Cart Details Should Go Here
Last Wednesday, my mom and my brother left to go back to California (wahhh!), and I packed up my van and headed south for the Crescent Head Mal* Club’s annual Malibu Classic. Unfortunately, Van-illa Ice wasn’t doing so hot and was struggling with acceleration, so what was meant to be a four-hour drive became a seven-hour ordeal, but what’s a road trip without a couple of stitch-ups, right? The good thing was that once parked up in Crescent, I didn’t plan on driving at all for the rest of the weekend, so I was able to focus on enjoying the surf and on the competition!
I walked into Crescent’s “Country Club” (think more Elk’s Lodge, less Lomas Santa Fe) for the contest check-in, and found some friends that also were competing. Although I surfed in the Noosa festival, that was a giant international production, and I haven’t been to any standard club contests so far in Australia. Observing this event was a total trip with the cast of characters - it was like a parallel universe of California’s coalition longboard contests. I almost felt like I already knew all the older dudes that would be competing in the over 50s, 60s, 70s, etc. As per usual, the competitors were mostly in the retiree demographic, but there were also plenty of divisions for the youngsters - such as the Open Women’s division in which I was entered.
The waves were actually pumping, but not in the perfect peeling way Crescent is described. Still, it was better to show up to swell, as opposed to when I first went there in November and waited around for days. I didn’t have a heat on Thursday, so I just free surfed and spent time with new and old friends, who came from all over New South Wales and even down from Queensland! On Friday, the weather sort of turned for the worse with some rain showers just before my heat, but the waves looked fun with consistent overhead sets rolling in. As soon as I paddled out, I figured out that things are not always as they appear... the waves were super hard to catch, and if you chose the wrong one, you’d get blown out the back of it.
As they say, you win some, you lose some... and yeah, I lost this one. I had sort of a shocker and didn’t catch any proper waves within the first half of the heat. I finally got a pretty average dribbler at around the ten-minute mark and got a proper set wave during the last minute. I took off all the way out the back of the point, and rode it to the shore, hoping that it would be enough of a score to push me through, even though my backup wasn’t anything special. Sadly, I just missed the boat with a fourth-place finish. I wasn’t too upset though, because I got to surf a world class spot with only five other girls, and my one good wave was so fun!
There were heaps of people around and those of us who didn’t make it through just surfed, ate at the bakery, and watched the comp all weekend. The inside section just outside the flags was actually better than the contest zone at times, and I got to share waves with some of the best young longboarders on the East Coast, so even though I blew it in the contest, I have no complaints. Even though Creso is limited on nightlife (i.e. there is none), with the right crew, the country club can be a pretty poppin’ place, and we played a million games of pool and spent way too much money on the claw game trying to get chocolates worth about two cents each.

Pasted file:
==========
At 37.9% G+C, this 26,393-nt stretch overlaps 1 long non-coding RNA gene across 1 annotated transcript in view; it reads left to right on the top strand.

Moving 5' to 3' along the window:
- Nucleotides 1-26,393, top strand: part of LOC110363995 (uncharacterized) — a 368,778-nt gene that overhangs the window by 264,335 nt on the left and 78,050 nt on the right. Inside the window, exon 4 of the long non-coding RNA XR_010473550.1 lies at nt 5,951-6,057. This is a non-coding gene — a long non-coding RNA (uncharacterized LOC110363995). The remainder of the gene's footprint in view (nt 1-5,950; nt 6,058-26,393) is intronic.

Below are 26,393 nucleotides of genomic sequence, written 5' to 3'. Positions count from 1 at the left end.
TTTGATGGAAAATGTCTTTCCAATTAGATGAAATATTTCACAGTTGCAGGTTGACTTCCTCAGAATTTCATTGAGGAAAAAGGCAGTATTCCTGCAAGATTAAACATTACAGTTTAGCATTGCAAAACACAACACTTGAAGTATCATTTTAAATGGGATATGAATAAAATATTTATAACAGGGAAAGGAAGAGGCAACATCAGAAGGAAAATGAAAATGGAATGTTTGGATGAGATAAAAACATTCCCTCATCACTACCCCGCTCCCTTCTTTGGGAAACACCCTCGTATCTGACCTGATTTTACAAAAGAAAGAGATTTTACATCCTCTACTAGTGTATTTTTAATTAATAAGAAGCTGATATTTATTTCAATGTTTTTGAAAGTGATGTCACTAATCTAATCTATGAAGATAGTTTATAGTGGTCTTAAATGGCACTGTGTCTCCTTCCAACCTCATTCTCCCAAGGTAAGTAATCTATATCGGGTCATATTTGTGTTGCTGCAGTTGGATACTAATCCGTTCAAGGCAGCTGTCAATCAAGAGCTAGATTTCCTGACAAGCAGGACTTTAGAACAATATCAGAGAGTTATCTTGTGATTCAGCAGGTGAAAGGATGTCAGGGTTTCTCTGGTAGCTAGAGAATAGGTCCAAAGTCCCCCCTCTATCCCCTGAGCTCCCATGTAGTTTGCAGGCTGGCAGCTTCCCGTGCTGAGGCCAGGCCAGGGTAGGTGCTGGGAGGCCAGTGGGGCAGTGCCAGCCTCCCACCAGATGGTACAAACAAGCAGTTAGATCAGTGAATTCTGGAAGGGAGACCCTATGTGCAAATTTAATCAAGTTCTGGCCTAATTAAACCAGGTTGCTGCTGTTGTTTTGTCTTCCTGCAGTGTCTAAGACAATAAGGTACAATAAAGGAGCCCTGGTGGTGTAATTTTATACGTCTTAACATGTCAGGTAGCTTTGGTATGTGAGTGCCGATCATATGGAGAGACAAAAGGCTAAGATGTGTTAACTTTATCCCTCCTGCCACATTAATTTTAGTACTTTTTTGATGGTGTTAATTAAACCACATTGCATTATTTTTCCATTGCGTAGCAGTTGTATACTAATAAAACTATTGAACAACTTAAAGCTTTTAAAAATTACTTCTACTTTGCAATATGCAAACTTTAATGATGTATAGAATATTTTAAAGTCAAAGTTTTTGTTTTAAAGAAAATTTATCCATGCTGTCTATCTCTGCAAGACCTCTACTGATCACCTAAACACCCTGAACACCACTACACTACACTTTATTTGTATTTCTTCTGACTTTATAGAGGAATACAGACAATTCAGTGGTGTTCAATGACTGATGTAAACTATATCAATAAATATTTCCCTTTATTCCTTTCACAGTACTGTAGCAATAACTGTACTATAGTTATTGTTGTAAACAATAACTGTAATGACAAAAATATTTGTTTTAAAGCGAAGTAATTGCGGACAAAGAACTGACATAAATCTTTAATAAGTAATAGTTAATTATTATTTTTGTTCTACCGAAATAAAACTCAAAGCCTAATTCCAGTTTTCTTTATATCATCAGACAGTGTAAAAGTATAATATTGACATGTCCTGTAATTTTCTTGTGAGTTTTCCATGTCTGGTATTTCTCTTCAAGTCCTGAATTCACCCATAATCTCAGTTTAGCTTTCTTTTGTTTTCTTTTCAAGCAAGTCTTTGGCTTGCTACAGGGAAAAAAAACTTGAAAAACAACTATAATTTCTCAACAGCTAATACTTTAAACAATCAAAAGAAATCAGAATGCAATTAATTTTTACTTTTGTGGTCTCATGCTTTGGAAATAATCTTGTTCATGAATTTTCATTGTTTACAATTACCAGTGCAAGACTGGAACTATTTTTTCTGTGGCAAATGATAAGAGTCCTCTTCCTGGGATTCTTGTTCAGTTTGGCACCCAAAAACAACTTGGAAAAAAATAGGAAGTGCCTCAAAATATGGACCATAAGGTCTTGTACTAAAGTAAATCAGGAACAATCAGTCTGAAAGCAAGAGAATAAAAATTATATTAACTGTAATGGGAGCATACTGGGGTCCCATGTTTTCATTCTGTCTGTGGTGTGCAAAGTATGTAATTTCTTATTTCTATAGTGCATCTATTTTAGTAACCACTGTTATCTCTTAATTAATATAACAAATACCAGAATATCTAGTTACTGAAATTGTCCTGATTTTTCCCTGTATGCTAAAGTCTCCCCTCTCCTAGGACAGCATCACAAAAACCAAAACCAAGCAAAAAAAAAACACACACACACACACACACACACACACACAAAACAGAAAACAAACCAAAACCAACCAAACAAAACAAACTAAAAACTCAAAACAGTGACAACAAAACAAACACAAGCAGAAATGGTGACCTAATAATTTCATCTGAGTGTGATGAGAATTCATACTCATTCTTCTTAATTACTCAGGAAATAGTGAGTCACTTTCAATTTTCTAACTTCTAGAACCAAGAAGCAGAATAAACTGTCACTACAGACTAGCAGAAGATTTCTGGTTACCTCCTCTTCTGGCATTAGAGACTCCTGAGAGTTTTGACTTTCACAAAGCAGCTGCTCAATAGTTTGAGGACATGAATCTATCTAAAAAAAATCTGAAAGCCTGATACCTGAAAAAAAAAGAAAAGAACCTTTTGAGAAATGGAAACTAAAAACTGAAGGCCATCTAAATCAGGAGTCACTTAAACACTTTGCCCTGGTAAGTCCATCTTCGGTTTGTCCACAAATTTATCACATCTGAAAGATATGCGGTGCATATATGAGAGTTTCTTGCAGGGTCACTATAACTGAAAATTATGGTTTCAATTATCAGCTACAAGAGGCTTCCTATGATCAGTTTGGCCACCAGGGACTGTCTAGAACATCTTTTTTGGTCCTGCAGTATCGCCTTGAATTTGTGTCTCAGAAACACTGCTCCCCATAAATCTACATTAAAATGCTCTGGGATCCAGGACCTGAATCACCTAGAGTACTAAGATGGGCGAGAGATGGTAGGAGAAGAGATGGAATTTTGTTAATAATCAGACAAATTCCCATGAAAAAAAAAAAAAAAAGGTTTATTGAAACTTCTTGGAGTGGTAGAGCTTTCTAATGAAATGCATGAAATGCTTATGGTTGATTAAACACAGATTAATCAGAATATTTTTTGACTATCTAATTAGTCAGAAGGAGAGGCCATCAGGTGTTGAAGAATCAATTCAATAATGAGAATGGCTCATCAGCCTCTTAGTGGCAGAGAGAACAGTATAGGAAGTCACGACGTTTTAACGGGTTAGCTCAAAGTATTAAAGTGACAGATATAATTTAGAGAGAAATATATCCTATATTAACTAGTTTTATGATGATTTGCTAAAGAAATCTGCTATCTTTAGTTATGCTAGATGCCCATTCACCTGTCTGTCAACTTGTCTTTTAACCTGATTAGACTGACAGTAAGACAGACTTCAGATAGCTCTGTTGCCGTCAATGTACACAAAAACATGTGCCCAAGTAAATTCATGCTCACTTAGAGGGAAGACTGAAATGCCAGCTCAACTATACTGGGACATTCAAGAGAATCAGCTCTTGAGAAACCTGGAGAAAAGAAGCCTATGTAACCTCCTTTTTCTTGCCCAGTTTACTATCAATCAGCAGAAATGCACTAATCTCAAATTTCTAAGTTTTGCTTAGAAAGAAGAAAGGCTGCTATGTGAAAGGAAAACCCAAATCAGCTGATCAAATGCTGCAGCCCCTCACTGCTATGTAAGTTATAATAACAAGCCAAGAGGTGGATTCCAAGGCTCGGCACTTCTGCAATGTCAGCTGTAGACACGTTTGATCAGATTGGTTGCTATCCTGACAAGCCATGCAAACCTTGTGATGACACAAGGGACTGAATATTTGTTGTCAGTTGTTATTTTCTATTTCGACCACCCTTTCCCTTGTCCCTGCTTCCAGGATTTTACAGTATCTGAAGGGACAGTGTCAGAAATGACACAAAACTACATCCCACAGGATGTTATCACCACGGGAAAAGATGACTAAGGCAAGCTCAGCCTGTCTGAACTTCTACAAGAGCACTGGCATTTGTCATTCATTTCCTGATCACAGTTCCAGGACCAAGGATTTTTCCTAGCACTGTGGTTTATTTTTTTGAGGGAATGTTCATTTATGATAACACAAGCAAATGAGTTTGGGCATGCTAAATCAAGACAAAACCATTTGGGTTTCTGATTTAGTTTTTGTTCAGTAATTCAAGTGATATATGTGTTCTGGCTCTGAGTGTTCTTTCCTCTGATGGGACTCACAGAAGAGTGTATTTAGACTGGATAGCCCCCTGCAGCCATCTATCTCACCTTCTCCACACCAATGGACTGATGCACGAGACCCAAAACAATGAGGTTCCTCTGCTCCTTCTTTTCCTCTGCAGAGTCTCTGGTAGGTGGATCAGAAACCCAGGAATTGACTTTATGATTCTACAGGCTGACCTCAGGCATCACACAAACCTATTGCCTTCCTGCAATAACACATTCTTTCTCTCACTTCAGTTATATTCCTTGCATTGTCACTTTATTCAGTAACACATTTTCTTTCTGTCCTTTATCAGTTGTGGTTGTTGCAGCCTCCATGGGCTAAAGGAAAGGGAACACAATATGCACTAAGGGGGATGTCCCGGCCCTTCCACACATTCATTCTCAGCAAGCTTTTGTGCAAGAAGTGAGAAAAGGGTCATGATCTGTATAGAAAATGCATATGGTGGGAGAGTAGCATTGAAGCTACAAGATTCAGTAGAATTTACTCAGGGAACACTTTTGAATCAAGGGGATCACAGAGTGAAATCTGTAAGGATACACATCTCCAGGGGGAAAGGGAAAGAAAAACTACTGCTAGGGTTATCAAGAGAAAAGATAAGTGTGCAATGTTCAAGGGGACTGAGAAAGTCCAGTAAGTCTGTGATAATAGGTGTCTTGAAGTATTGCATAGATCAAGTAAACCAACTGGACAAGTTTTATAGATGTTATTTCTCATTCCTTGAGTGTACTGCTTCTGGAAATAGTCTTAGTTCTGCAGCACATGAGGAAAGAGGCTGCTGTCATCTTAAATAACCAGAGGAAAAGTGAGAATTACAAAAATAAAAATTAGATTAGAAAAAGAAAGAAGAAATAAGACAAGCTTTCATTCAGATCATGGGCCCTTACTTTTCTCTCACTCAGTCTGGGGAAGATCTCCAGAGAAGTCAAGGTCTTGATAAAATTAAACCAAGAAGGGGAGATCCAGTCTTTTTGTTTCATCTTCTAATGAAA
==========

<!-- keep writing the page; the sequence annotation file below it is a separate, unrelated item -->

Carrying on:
I grew up going to the longboard club events up and down California, so it was super cool to see the Australian version at the Crescent Head Malibu Classic. It was essentially the exact same setup, just different people! I really like that Australian contests generally host some special divisions that I don’t always see at home - such as logger and old mal. High-performance longboarding is still very prevalent in the competitive surfing scene here, so providing a separate platform for the traditional logging style is definitely something I can get behind. I know there are some contests in California specifically devoted to riding vintage boards (called old mals here), and occasionally there will be a division in the club events, but it seems to be a staple in this part of Oz, and its just amazing to watch surfers absolutely rip on boards made before 1967.
After the weekend wrapped up, I drove to the nearest area of civilization to find a mechanic. I had it checked out in Byron before driving down, and the guy said it was an issue with my carburetor, and that I’d need to call in a specialist to replace it, so I was prepared to be spending a lot of money getting it fixed. As soon as I told the mechanic in Kempsey (the closest little town to Creso) about the issues I was having, he asked if I’d had the fuel filter changed recently. I said no, but someone looked at my car in Byron, and that I was sure they would have checked out all the simple things like that. Well, the bad news is, apparently the mechanic in Byron didn’t bother to check the fuel filter, because it was absolutely filthy, but the good news is, that was the only issue with my van, and now it's all fixed up and back on the road, running as good as new! I’m now in Port Macquarie, a town about an hour south of Crescent Head, and am going to start heading north this afternoon, hopefully spending the next few days camping and surfing along the way to Byron.
* For those who may not know, in Australia, they sometimes refer to longboards as malibus, or mals for short.